It’s hard to imagine a time before the invention of shoes. Yet what started as a practical venture has grown into a varied, booming industry just as concerned with art as it is with functionality. Though all shoes share basic characteristics, their coloring, materials, and designs have transformed drastically over thousands of years in the fascinating history of footwear.
From archeological and paleoarcheological evidence, experts hypothesize that shoes were invented around in the Middle Paleolithic period approximately 40,000 years ago. However, it wasn’t until the Upper Paleolithic period that footwear was consistently worn by populations. The earliest shoe prototypes were soft, made from wraparound leather, and resembled either sandals or moccasins.
Jump ahead a few thousand years to the beginning of modern footwear. In Europe’s early Baroque period, women’s and men’s shoes were very similar, though fashions and materials differed among social classes. For common folk, heavy black leather heels were the norm, and for aristocrats, the same shape was crafted out of wood.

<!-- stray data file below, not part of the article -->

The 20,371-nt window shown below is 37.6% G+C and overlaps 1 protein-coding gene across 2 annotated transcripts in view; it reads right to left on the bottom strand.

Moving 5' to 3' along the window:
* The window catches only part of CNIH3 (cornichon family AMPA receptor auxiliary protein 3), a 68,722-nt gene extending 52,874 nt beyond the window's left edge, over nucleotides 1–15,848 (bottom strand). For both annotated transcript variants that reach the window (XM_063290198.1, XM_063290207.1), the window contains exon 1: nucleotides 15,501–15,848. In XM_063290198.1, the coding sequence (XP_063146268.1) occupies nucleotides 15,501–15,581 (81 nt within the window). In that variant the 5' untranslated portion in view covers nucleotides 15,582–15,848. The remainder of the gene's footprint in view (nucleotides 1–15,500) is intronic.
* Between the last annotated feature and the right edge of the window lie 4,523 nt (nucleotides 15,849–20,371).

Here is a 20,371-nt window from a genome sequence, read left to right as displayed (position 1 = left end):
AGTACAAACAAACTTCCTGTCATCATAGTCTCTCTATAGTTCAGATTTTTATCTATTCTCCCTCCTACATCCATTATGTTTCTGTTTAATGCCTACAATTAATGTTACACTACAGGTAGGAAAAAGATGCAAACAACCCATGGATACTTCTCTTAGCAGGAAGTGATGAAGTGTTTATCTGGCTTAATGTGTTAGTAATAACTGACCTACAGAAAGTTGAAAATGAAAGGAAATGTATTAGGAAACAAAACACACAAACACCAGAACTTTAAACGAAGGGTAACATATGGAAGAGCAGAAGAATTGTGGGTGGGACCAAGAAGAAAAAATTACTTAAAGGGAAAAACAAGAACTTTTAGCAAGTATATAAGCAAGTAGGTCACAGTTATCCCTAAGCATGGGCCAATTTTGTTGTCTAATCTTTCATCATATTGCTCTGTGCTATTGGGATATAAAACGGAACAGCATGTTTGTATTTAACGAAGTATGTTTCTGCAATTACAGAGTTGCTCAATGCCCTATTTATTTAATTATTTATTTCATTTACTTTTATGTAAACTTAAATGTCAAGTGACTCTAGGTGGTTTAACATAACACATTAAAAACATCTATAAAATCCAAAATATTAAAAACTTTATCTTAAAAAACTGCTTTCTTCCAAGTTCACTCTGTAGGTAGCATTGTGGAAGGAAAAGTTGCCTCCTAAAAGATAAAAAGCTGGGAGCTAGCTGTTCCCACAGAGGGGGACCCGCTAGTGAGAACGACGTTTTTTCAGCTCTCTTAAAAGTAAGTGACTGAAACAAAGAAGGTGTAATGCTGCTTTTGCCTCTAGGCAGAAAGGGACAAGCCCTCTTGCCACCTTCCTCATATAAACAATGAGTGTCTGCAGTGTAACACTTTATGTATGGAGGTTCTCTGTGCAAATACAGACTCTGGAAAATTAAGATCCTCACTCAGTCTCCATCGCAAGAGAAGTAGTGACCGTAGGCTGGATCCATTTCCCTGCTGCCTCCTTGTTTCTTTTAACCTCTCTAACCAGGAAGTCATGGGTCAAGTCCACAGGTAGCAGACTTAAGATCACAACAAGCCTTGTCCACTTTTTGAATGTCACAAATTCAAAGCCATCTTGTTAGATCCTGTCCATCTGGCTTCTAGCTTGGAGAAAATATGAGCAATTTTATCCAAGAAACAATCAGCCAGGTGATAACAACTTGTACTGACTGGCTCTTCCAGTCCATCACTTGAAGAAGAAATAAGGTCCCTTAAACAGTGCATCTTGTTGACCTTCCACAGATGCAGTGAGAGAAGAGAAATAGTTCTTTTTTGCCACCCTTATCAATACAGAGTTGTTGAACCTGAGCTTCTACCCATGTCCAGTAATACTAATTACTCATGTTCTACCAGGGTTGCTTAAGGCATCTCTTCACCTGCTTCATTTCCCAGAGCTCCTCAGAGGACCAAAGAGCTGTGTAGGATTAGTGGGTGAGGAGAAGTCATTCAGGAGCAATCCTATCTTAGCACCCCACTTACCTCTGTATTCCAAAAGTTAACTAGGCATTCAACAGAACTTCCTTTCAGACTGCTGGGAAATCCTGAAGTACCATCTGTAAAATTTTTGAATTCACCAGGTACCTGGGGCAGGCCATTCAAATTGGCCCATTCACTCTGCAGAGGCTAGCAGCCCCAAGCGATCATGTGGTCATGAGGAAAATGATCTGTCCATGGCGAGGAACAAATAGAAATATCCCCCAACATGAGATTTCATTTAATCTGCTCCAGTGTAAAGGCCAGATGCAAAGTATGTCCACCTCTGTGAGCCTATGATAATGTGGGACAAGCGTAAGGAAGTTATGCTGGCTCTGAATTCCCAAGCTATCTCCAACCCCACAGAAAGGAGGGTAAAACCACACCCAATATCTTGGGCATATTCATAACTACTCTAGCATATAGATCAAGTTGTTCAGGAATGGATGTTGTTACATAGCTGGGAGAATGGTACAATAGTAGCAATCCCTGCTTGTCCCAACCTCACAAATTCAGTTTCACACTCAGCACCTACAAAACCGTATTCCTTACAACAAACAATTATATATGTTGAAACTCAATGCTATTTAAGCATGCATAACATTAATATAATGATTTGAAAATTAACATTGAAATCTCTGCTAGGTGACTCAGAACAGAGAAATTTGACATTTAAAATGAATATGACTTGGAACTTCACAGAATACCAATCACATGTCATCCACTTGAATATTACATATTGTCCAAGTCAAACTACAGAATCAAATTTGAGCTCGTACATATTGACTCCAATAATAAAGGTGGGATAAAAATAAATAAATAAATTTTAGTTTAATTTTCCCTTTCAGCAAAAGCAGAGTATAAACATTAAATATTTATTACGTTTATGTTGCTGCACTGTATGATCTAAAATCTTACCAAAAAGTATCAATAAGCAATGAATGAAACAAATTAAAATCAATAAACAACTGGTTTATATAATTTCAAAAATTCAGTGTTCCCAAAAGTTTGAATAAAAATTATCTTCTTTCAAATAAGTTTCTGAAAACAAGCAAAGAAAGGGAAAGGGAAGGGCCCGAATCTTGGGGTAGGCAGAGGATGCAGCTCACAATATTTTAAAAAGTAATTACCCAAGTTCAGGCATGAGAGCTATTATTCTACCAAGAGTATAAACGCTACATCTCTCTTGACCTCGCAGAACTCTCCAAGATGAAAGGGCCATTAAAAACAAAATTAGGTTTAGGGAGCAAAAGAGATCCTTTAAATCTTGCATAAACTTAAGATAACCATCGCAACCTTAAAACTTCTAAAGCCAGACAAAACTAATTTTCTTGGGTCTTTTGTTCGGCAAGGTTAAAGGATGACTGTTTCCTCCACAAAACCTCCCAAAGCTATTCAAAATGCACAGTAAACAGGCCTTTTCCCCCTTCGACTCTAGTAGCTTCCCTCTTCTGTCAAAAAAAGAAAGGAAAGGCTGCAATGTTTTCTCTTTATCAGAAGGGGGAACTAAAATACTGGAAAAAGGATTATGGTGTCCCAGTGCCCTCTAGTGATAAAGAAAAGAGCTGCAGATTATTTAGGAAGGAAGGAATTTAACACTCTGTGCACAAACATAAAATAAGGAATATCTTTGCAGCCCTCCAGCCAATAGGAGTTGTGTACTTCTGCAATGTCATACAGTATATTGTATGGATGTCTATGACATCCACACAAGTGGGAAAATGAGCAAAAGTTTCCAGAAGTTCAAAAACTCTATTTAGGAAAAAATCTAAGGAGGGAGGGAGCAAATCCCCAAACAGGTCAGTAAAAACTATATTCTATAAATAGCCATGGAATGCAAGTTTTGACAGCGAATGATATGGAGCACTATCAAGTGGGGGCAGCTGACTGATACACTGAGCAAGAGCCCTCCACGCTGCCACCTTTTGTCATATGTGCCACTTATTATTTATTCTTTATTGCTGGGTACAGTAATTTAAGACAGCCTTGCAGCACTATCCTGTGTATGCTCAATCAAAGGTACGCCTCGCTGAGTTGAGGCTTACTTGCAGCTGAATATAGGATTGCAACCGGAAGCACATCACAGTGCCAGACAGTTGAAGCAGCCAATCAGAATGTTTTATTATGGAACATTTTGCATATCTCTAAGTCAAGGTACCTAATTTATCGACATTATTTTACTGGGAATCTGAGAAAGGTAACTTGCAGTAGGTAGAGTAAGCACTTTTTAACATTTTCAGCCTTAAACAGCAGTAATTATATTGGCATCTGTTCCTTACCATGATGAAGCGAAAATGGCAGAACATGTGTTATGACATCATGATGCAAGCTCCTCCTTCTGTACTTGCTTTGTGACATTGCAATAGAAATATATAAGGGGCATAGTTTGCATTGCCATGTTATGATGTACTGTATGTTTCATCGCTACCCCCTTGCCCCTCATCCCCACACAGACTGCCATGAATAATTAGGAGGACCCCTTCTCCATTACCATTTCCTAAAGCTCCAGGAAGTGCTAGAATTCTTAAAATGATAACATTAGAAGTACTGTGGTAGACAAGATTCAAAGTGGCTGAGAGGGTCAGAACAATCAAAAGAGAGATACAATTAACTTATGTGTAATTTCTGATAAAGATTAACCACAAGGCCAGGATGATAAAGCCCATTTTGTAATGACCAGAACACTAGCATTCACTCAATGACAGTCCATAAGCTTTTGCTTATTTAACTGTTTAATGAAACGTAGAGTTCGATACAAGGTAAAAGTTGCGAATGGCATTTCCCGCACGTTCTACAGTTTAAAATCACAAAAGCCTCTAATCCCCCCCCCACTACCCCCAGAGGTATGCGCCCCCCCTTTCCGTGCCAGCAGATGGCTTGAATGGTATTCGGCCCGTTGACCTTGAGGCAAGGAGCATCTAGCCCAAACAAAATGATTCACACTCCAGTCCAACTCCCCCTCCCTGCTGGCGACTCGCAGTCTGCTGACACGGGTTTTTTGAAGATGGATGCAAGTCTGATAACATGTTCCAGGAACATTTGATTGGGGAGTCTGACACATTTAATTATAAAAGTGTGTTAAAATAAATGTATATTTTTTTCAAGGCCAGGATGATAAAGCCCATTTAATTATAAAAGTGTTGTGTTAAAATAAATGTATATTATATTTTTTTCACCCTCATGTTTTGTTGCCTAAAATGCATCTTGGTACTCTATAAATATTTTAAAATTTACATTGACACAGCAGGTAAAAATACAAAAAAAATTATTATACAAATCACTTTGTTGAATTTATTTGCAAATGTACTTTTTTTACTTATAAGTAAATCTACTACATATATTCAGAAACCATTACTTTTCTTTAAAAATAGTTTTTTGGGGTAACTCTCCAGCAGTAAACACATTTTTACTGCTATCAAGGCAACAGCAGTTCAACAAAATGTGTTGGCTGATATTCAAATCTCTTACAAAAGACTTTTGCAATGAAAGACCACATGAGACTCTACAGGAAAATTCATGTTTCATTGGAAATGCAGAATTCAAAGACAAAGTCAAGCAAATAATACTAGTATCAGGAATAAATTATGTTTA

In the 18th century, fabric shoes like the silk pair below were very much a la mode.
In the early 1800’s, women’s and men’s shoes finally began to differ from one another in style, color, heel, and toe shape. Cloth-topped shoes made an appearance during this era, and boots grew exceedingly popular. After much fluctuation, the standard for a man’s heel finally settled at 1 inch.
Up until 1850, shoes were made straight, meaning that there was no differentiation from left and right shoes. As the twentieth century approached, shoemakers improved comfort by making foot-specific shoes.